Bluetooth has long become the prevailing consumer audio transmission technology thanks to its convenience more than the quality it provides. The Bluetooth Special Interest Group (SIG) has now announced another new quality-of-life feature that will make it much easier to enjoy content together with friends, families, and bigger audiences. You will soon be able to stream audio to as many receivers as you want thanks to Bluetooth’s upcoming Auracast broadcast audio specification.
Auracast isn’t new-new, per se. It was previously branded as Audio Sharing and is part of the new BluetoothLow Energy (LE) Audio capabilities coming to us all soon, but it looks like the Bluetooth SIG wanted a more compelling name than that. Auracast arguably works better as a name, too, since the feature encompasses much more than just the ability to share audio. For one, Auracast will make multipoint Bluetooth audio much easier, allowing you to join friends and family with your own Bluetooth headphones when they’re watching or listening to something on their devices. Auracast-enabled devices are all compatible with each other, so sharing audio will be a standard capability baked right into your phone, tablet, and earbuds. This also goes for next-generation hearing aids that support Bluetooth LE Audio.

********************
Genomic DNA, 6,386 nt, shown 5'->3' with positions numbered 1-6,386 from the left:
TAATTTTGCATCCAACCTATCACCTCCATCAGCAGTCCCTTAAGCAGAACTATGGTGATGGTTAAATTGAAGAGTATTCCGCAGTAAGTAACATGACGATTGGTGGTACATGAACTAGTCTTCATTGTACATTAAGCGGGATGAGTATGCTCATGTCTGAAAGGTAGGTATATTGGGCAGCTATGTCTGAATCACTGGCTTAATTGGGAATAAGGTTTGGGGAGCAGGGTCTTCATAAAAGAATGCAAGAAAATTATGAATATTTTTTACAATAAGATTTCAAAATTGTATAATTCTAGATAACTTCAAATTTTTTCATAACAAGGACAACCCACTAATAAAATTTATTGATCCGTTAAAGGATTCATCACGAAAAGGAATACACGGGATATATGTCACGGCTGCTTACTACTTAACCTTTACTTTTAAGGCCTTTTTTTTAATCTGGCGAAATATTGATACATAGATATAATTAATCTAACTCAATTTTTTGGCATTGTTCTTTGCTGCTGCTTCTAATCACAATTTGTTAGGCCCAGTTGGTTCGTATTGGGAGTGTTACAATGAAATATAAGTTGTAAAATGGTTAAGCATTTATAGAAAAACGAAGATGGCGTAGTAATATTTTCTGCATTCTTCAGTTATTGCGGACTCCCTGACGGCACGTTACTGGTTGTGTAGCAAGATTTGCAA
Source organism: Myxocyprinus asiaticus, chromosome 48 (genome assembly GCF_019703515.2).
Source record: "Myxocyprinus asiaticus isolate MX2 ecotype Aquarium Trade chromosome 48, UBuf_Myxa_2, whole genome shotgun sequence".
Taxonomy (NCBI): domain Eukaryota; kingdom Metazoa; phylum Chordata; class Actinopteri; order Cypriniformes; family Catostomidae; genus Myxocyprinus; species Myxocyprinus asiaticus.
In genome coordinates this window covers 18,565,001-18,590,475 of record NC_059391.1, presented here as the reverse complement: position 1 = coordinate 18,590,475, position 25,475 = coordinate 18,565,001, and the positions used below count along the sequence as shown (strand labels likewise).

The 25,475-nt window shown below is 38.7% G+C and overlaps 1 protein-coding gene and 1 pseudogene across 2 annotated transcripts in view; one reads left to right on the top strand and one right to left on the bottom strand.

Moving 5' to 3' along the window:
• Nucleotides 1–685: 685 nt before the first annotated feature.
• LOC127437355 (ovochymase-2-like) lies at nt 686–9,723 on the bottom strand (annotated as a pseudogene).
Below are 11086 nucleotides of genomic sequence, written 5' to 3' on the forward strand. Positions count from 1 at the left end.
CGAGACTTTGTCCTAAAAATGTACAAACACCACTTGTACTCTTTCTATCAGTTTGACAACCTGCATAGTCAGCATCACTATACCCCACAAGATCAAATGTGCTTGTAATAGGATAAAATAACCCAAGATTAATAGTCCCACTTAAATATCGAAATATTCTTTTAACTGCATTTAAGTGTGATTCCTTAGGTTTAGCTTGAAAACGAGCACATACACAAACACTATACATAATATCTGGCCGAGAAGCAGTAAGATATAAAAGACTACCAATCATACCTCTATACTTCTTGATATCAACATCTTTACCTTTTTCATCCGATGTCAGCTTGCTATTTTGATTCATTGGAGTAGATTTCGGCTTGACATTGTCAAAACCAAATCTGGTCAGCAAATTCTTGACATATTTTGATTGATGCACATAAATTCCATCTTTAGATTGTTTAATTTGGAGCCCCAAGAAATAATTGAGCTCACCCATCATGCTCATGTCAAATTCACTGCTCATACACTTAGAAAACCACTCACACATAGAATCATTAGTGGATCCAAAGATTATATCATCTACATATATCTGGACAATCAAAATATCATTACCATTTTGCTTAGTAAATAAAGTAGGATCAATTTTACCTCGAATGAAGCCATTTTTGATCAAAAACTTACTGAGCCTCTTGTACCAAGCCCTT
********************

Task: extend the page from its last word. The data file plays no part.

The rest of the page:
Auracast isn’t just limited to personal devices, though. The Bluetooth SIG describes that the technology will also allow you to tune into TVs in public spaces (if they support Auracast), allowing you to “unmute our world.” Examples listed by the interest group include silent public TVs in waiting rooms, airports, gyms, and restaurants.
Auracast also aims to bring accessibility and assistive listening technologies to the next level. The Bluetooth SIG writes that when “visiting a public venue such as a transit center, cinema, conference center, or house of worship, visitors will be able to receive audio broadcasts from the public address system directly into their Auracast enabled Bluetooth earbuds or hearing device.” This makes it easy for everyone to tap into a publicly available microphone, making accessibility much more, well, accessible than it previously was. In the past, hearing aid users were able to use FM radio technologies and other more closed-off options to understand a public speaker better, but Auracast will be open for any Auracast enabled audio device, including any old pair of Bluetooth earbuds.
This technology could also be used to send travel announcements right to your earbuds at the airport or train station, though it looks like you would have to connect your device with the public Bluetooth transmitter before getting these announcements blasted right into your ears.
Source: Bluetooth SIG
A Bluetooth SIG mockup showcasing broadcasts using Bluetooth Audio Sharing, the former name used for Auracast
Bluetooth Auracast is part of the Bluetooth LE Audio specification, which is supposed to launch in its final form within the next few months. It will then probably take a while until developers and manufacturers add full support for all the features offered through it, but in the long term, sharing a common audio experience with multiple people will be much easier. Given that a few devices already ship with Bluetooth LE Audio support, we might not even have to wait too long for it to become commonplace.
Right now, the best most Bluetooth headphones and transmitter offer is multi point Bluetooth audio, which allows up to two headphones or speakers to be connected to the same phone or computer.
This content was originally published here.